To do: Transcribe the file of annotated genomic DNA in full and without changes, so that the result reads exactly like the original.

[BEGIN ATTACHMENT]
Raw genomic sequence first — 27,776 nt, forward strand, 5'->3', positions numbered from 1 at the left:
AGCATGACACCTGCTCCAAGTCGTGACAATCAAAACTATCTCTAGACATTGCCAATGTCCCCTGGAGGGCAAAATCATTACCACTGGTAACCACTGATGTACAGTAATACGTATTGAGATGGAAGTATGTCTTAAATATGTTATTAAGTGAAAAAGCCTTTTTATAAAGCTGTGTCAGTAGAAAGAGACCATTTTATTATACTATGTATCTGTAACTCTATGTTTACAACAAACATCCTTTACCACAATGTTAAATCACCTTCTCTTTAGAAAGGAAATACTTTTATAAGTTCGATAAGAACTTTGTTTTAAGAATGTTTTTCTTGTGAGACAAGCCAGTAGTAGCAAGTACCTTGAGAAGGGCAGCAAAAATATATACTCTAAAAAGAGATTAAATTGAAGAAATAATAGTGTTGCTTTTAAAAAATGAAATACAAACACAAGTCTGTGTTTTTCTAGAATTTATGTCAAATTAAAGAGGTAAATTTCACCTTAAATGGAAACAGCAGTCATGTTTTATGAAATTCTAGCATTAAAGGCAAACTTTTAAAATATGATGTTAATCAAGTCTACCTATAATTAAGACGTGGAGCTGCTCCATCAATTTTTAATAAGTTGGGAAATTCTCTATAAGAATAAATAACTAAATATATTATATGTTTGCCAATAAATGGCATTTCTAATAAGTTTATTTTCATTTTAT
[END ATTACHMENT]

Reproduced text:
Raw genomic sequence first — 27,776 nt, forward strand, 5'->3', positions numbered from 1 at the left:
AGCATGACACCTGCTCCAAGTCGTGACAATCAAAACTATCTCTAGACATTGCCAATGTCCCCTGGAGGGCAAAATCATTACCACTGGTAACCACTGATGTACAGTAATACGTATTGAGATGGAAGTATGTCTTAAATATGTTATTAAGTGAAAAAGCCTTTTTATAAAGCTGTGTCAGTAGAAAGAGACCATTTTATTATACTATGTATCTGTAACTCTATGTTTACAACAAACATCCTTTACCACAATGTTAAATCACCTTCTCTTTAGAAAGGAAATACTTTTATAAGTTCGATAAGAACTTTGTTTTAAGAATGTTTTTCTTGTGAGACAAGCCAGTAGTAGCAAGTACCTTGAGAAGGGCAGCAAAAATATATACTCTAAAAAGAGATTAAATTGAAGAAATAATAGTGTTGCTTTTAAAAAATGAAATACAAACACAAGTCTGTGTTTTTCTAGAATTTATGTCAAATTAAAGAGGTAAATTTCACCTTAAATGGAAACAGCAGTCATGTTTTATGAAATTCTAGCATTAAAGGCAAACTTTTAAAATATGATGTTAATCAAGTCTACCTATAATTAAGACGTGGAGCTGCTCCATCAATTTTTAATAAGTTGGGAAATTCTCTATAAGAATAAATAACTAAATATATTATATGTTTGCCAATAAATGGCATTTCTAATAAGTTTATTTTCATTTTAT